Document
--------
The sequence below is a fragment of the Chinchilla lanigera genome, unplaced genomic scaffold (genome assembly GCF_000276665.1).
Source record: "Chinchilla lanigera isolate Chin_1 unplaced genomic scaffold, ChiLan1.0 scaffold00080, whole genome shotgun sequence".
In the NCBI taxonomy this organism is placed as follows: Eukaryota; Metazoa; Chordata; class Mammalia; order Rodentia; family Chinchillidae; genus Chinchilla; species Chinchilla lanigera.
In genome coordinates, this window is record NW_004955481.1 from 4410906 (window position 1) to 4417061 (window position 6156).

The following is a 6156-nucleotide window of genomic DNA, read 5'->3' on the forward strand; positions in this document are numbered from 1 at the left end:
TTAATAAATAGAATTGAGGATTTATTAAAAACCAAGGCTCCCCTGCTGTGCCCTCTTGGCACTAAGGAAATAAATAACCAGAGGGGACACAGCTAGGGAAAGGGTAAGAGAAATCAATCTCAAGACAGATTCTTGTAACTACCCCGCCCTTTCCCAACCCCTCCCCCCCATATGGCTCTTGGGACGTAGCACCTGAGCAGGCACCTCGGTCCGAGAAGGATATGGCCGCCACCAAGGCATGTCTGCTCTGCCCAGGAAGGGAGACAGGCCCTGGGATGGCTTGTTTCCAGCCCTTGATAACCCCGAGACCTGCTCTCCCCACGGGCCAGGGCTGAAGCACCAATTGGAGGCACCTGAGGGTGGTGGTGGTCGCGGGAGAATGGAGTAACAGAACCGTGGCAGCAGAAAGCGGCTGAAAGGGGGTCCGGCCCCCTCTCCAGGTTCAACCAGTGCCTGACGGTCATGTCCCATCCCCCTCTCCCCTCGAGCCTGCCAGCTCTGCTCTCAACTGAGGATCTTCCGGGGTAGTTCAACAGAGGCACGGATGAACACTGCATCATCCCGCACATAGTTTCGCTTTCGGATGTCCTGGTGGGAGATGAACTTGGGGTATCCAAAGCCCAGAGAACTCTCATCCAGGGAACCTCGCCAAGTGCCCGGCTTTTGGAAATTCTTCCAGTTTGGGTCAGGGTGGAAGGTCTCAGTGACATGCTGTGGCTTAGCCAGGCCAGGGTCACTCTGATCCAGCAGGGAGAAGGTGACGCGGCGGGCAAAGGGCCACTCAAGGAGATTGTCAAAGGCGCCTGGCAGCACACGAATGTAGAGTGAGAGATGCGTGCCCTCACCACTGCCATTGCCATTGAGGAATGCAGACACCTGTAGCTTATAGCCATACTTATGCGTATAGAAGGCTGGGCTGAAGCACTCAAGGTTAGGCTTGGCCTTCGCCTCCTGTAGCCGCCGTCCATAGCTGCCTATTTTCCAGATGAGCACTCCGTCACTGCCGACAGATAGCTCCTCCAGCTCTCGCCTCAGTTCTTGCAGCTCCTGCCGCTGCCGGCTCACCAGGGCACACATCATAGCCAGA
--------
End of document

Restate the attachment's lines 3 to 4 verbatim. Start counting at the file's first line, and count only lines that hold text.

In the NCBI taxonomy this organism is placed as follows: Eukaryota; Metazoa; Chordata; class Mammalia; order Rodentia; family Chinchillidae; genus Chinchilla; species Chinchilla lanigera.
In genome coordinates, this window is record NW_004955481.1 from 4410906 (window position 1) to 4417061 (window position 6156).